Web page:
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2012: A Historic Election With Yet Unknown Consequences

On Tuesday night (11.6.2012), President Obama was re-elected over former Massachusetts Governor Mitt Romney. As of Thursday morning, President Obama had roughly 50.4% of the popular vote and 303 electoral votes.

This election was a historic one for a number of reasons:

Advertising played a large role in this year’s election. As much as $6 billion dollars is estimated to have been spent on political ads for the presidential and congressional races in this election cycle according to the Center for Responsive Politics. More than 1 million TV ads for the presidential race aired. This was the first presidential race since the Supreme Court’s Citizens United ruling, which allows almost unlimited spending by individuals and corporations and also led to the creation of so-called Super PACs. Despite this fact, the initial assessment is that Super PACs generally were not decisive in any of the Senate races or for the presidency. However, candidate-generated expenditures were very important in initially framing the presidential race and in some Senate races, such as in Wisconsin.

Senate Races

The Democrats widened their margin of control in the U.S. Senate. Democrats won a number of closely contested Senate races, including:

Republican Deb Fischer defeated former Senator Bob Kerrey for the seat of retiring Democratic Senator Ben Nelson.

A number of senators who have been supportive of our interests in the past were also re-elected, including Amy Klobuchar (D-MN), Kirsten Gillibrand (D-NY), and Roger Wicker (R-MS).

The makeup of the 113th Senate will be 55 Democrats (with two independent senators who will caucus with the Democrats) and 45 Republicans, as compared to a 53-47 margin in the 112th Senate. The 55 seat majority in the Senate falls short of the 60 votes needed to block a filibuster, although there has been discussion about amending the filibuster rules. This majority should, however, generally stand as a firewall against any presidential veto overrides.

House Races

Democrats appear poised to pick up five to ten seats in the House of Representatives. There were a number of close races in the House of Representatives, with the largest shake-up in House seats seen in California. Among the most notable House races are:

A number of key leaders in the House were re-elected, including: Ways and Means Committee Chairman Dave Camp (R-MI), Energy and Commerce Committee Chairman Fred Upton (R-MI), House Appropriations Committee Chairman Hal Rogers (R-KY), and Energy and Commerce Committee Ranking Member Henry Waxman (D-CA). As of Thursday morning, the 113th House will be 234 Republicans and 193 Democrats with 8 races not yet called. Prior to the election, the 112th House was 240 Republicans and 190 Democrats with five vacancies.

The Lame Duck Session of Congress

A lame duck session of Congress is expected to convene next week and will have the enormous task of trying to avert the “Fiscal Cliff” before January 1st. A number of tax increases are set to occur at year’s end: the expiration of the Bush Tax Cuts, the expiration of the reduced payroll tax, an increase in estate tax rates, and an expiration of exemptions to the Alternative Minimum Tax (AMT) that may increase taxes on as many as 30 million middle class families. As well, a number of automatic cuts (“sequestrations”) for both defense and domestic government spending will take effect as a result of the failure of the congressional Super Committee to find $1.5 trillion in spending cuts over the next decade.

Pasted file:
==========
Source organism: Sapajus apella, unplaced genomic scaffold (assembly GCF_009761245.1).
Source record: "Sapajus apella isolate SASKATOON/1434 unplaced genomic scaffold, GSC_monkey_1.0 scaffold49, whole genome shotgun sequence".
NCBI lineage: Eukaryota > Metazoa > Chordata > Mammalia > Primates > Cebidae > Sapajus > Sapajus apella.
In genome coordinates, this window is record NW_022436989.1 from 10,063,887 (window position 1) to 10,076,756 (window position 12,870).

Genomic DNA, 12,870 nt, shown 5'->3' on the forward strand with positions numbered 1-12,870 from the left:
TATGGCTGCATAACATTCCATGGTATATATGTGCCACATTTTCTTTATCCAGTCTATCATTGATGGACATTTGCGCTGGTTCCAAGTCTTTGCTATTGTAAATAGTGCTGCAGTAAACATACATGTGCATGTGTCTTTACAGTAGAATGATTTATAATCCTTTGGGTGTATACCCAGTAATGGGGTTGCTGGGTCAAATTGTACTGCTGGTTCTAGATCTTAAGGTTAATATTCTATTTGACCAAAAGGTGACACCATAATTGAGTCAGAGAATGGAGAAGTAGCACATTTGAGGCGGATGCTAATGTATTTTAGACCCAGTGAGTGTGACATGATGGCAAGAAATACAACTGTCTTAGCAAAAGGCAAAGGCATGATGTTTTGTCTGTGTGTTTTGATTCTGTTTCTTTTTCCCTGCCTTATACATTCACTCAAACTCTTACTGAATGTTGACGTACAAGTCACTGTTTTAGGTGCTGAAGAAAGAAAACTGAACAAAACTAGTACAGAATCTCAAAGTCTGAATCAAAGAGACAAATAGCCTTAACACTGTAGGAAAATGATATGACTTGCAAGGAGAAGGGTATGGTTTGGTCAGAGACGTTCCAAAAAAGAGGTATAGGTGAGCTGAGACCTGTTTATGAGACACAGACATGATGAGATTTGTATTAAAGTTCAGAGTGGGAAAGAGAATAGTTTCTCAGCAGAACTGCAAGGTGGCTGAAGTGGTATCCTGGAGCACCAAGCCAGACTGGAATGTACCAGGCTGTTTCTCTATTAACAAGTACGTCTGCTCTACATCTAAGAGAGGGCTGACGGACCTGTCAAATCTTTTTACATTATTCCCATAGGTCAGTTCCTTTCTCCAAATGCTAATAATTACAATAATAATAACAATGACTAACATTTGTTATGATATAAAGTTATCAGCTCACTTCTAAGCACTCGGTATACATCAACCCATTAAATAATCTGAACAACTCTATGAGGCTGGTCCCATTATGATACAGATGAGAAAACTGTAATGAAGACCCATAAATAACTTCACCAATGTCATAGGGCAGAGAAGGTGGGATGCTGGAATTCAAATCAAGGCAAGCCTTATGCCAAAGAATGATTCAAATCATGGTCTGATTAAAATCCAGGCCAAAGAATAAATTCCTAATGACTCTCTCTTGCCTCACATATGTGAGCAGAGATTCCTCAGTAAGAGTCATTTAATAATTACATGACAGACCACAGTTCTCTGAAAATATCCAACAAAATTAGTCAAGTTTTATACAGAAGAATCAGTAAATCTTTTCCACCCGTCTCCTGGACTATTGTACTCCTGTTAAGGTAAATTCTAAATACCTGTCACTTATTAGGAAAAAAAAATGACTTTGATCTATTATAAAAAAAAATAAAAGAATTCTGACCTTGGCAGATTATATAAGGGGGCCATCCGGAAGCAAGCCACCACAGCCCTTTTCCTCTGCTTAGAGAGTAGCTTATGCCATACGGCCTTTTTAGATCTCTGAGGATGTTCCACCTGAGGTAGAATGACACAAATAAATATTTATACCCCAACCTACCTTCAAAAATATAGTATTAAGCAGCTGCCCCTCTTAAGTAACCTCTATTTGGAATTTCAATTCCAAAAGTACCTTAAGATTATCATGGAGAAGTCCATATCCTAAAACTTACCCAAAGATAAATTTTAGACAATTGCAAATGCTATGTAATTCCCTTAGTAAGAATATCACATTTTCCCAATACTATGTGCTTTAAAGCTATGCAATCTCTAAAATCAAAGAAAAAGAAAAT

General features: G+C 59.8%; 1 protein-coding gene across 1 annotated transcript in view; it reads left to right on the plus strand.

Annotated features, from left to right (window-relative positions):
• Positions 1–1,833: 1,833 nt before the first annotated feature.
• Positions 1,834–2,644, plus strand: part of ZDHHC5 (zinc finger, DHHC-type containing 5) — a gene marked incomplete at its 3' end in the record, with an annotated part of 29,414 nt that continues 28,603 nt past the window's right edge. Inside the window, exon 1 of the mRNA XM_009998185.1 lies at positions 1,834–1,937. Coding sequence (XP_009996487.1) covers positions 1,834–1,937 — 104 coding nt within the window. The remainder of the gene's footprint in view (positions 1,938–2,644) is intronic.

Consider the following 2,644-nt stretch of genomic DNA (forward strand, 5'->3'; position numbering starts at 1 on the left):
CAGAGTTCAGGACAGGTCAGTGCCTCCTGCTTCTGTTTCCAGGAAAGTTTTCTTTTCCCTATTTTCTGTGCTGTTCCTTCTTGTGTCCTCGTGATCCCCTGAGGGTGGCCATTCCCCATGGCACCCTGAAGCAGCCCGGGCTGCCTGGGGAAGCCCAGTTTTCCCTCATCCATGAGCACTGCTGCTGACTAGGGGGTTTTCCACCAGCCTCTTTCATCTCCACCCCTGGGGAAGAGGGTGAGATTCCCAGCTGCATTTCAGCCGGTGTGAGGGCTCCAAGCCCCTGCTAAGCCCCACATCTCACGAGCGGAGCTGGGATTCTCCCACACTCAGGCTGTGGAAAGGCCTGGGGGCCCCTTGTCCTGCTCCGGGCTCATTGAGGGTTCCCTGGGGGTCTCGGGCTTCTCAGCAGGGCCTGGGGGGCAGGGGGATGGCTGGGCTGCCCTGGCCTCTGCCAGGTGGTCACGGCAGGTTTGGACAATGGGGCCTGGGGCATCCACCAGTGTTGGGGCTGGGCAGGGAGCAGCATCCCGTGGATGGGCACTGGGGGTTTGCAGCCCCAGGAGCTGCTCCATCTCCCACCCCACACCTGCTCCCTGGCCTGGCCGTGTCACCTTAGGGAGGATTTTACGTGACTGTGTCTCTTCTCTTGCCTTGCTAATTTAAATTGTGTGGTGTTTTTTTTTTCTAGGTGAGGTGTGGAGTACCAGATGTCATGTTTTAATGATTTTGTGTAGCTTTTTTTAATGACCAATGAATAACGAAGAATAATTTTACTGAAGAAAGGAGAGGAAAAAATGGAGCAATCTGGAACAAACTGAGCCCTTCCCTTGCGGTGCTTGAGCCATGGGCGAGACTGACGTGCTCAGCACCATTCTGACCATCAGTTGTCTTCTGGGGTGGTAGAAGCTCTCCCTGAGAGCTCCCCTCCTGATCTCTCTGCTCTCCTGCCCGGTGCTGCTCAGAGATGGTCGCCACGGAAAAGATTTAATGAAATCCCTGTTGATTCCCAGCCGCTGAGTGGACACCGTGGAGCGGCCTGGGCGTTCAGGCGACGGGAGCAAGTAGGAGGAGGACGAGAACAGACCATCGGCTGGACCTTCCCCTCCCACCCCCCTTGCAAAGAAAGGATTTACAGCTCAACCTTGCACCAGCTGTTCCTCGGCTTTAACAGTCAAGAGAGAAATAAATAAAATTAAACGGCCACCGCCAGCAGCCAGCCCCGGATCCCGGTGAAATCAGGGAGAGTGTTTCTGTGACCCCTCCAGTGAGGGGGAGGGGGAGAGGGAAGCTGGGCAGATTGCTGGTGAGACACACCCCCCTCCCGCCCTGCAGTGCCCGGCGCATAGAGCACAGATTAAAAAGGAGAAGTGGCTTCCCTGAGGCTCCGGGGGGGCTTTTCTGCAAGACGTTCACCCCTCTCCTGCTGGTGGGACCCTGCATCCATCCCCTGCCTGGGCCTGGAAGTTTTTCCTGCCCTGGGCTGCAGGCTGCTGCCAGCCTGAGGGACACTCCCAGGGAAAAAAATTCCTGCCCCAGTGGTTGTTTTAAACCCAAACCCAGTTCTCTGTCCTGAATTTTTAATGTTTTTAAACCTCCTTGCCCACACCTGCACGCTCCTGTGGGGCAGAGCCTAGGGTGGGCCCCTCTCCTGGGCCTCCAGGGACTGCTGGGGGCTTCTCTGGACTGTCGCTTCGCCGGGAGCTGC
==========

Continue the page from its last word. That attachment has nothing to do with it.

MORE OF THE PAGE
Both Federal Reserve Chairman Ben Bernanke and the Congressional Budget Office have warned that a failure to avoid the so-called “Fiscal Cliff” could have dire consequences for the economy. House Speaker John Boehner has been quoted in recent days as saying that he would consider supporting a temporary fix during the lame duck session, though he has also actively opposed any revenue increase measures without major reform of the tax code. Boehner has opposed tax rate increases, but has said he could support the closure of undefined “tax loopholes.” Likewise, Assistant House Minority Leader Jim Clyburn has said he believes there will be a temporary fix passed in the lame duck session. Any such temporary fix could pose a major threat to the advertising community’s interests, as the tax deductibility of advertising expenses could be looked to as a source of revenue.

The 113th Congress

A number of issues will continue to affect the advertising community in the next Congress. It seems likely that major work will have to be done on deficit reduction and reforming the tax code. Such actions could put us in the crosshairs. Online privacy will remain a hot-button issue, and outreach to new members of Congress, as well as returning members with whom we have established relationships, will be necessary. Food marketing, particularly to children, may also come under attack, especially with rising obesity rates.

We expect major changes to the memberships of the Senate Commerce and Finance Committees, as well as some shifts on the House Ways and Means and Energy and Commerce Committees. As committee membership in the new Congress takes shape, we will have to work carefully to ensure our interests are kept safe. We are already talking to many major leaders in this regard.

If you have questions, please feel free to contact Dan Jaffe in ANA's Washington, D.C. office at 202.296.1883 or via email (djaffe@ana.net).

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